Adam Sandler puts on a red shirt, grabs his guitar, sits in front of a camera, and sings, "Put on your yarmulke, it's time for...Passover?"
That's what David Sugarman, president and CEO of the Manischewitz Company, is hoping. The company, which primarily sells kosher food products, launched a PR campaign on Monday asking Sandler to write a Passover song. It would match the comedian and movie star's famed "Hanukkah Song," which debuted on Saturday Night Live 25 years ago. The incentive: a "dream hotel suite" stocked with multiple guitars and plenty of Passover food, and a lifetime promise of free Manischewitz products.
Here's the interesting part. The company is already calling the operation a success, even though Sandler hasn't actually responded to the offer yet. Manischewitz's social-media engagement skyrocketed on the first day of the campaign; the Facebook post announcing it had a 200 percent increase in interactions, compared to the brand's average post. The timing is perfect: Passover, one of the company's busiest sales seasons, starts next week.
Of course, Sugarman would love Sandler to take the deal--saying it's more "public service" than public relations stunt. Still, the early success alone delivers a few entertaining and valuable marketing lessons:
1. Sometimes, all you need to do is ask.
This idea had been tossed around the Manischewitz offices for years, but nobody pulled the trigger until this year. This year's 25th anniversary of Sandler's "Hanukkah Song" helped, as did the idea that a Passover song could make the Jewish holiday more popular among younger consumers.
The ultimate goal--that is, a new Sandler song--now seems like a cherry on top, rather than a make-or-break necessity. "We're a little bit surprised by how quickly it is taking on a life of its own, and the amount of engagement that we are getting from Manischewitz consumers," Sugarman says. "We'll see if we actually do hear from Adam, we're hopeful that we will--at that point, we'll have a better idea if there are things we could have done differently. But so far, so good."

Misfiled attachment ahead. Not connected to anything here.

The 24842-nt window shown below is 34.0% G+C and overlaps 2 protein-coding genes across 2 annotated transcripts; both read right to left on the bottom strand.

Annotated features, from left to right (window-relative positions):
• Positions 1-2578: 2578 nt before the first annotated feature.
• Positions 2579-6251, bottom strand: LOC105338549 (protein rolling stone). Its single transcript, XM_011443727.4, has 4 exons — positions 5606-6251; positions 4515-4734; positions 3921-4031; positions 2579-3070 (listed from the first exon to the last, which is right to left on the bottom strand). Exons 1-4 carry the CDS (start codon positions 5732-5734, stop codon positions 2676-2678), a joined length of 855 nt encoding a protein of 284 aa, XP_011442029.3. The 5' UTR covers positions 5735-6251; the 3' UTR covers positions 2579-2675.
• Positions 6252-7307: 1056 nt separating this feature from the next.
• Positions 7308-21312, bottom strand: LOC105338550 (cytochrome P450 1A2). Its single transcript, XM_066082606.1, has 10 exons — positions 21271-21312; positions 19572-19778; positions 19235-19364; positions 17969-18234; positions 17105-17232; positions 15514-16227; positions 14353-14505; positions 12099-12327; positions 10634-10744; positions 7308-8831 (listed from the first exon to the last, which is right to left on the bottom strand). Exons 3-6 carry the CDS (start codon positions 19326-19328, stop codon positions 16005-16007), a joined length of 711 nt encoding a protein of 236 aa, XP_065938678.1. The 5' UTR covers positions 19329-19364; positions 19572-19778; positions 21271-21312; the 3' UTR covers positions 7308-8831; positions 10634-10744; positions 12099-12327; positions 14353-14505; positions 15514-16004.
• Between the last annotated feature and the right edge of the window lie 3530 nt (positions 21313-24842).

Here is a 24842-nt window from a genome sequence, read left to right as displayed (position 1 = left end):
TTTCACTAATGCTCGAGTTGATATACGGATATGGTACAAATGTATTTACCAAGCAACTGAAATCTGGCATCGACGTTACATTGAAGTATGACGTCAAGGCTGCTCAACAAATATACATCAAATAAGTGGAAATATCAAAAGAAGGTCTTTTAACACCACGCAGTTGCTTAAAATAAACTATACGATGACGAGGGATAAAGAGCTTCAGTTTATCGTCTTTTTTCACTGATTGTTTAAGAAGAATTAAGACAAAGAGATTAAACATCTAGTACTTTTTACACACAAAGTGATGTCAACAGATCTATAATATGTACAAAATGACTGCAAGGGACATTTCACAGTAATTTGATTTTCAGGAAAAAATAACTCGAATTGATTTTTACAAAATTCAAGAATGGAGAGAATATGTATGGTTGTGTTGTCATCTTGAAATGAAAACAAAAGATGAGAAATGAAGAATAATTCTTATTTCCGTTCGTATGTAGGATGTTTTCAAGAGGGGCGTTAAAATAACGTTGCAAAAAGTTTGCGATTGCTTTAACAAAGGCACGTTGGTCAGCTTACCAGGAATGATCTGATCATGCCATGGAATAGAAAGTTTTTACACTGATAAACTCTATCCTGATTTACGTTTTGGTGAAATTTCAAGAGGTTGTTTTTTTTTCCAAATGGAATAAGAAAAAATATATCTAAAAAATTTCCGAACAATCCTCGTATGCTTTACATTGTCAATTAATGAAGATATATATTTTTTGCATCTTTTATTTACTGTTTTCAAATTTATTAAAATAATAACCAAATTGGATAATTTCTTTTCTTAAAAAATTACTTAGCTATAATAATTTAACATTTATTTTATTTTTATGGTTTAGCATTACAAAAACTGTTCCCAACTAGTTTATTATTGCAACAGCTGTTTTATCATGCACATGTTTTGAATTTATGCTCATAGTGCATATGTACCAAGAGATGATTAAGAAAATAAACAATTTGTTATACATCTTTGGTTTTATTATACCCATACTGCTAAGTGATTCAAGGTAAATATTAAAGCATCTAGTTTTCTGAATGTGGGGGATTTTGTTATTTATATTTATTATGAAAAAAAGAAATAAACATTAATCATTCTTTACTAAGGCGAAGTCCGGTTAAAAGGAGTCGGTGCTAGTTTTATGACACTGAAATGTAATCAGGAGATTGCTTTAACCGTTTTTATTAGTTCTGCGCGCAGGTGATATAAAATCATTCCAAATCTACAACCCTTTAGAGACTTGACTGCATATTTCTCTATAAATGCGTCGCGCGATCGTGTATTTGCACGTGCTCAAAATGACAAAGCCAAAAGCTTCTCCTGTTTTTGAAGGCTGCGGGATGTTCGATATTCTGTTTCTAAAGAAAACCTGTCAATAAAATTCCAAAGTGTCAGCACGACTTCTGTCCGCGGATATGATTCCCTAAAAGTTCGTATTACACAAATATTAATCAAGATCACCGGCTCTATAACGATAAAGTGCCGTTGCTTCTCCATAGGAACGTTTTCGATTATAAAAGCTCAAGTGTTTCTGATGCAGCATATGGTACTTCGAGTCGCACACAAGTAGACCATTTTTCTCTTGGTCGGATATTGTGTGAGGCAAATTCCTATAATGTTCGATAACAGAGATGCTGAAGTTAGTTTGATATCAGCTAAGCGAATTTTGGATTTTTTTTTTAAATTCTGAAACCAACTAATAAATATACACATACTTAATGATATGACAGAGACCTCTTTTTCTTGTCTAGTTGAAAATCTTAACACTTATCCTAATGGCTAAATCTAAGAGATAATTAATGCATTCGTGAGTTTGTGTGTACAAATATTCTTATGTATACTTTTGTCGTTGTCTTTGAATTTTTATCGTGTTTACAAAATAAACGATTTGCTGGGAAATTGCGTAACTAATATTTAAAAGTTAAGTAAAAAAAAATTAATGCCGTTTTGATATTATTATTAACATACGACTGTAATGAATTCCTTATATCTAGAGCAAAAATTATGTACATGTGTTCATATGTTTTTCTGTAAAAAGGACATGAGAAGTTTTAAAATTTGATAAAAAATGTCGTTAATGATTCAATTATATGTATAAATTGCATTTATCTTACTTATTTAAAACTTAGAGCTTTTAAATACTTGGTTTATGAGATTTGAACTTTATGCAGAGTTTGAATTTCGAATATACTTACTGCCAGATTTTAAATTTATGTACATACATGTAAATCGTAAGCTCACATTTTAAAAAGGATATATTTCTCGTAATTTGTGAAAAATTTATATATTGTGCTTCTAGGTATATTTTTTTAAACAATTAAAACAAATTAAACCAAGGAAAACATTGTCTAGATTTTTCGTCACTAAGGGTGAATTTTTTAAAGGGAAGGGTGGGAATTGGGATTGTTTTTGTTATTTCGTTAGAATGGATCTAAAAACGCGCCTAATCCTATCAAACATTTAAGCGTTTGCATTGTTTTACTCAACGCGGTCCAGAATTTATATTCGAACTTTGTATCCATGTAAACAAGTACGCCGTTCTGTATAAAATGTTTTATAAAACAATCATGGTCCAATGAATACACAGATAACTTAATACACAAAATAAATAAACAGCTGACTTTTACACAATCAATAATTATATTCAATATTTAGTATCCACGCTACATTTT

2. You don't have to spend big bucks to be effective.
If you think an idea is fun, there's a good chance your audience will agree. Manischewitz's Facebook post has already been flooded with comments, ranging from debates over a Passover song's importance to lyric brainstorms. "Nothing rhymes with matzo. Closest thing is schmata," one commenter notes, referring to a Yiddish term for junk. Others have offered to write the song themselves if Sandler passes up the opportunity.
The best part: The company didn't need to allot extra money for the campaign--the cost of the decked-out hotel room came out of Manischewitz's standard marketing budget. Sugarman calls the stunt "guerrilla grassroots PR," a nod to several different low-cost marketing techniques.
3. Create something you'd personally want to experience.
Find something you'd personally enjoy, and hope others will enjoy it, too. That's the best way for a marketing campaign to feel authentic. Sugarman stresses that he and the Manischewitz team want Sandler to write a Passover song because they actually love his "Hanukkah Song"--they listen to it annually while brainstorming for the winter holidays.
It's a proven strategy--look no further back than two years ago, when Hamburger Helper released a low-budget rap mixtape purely because the marketing team thought it'd be fun to put together. It racked up millions of plays in mere weeks.
"Don't be afraid to do something like this. If you believe in it, if you think there's a greater good, if you think it's something that America or the world wants, go for it," Sugarman says. "It's a great way to get consumers engaged--and to have some fun."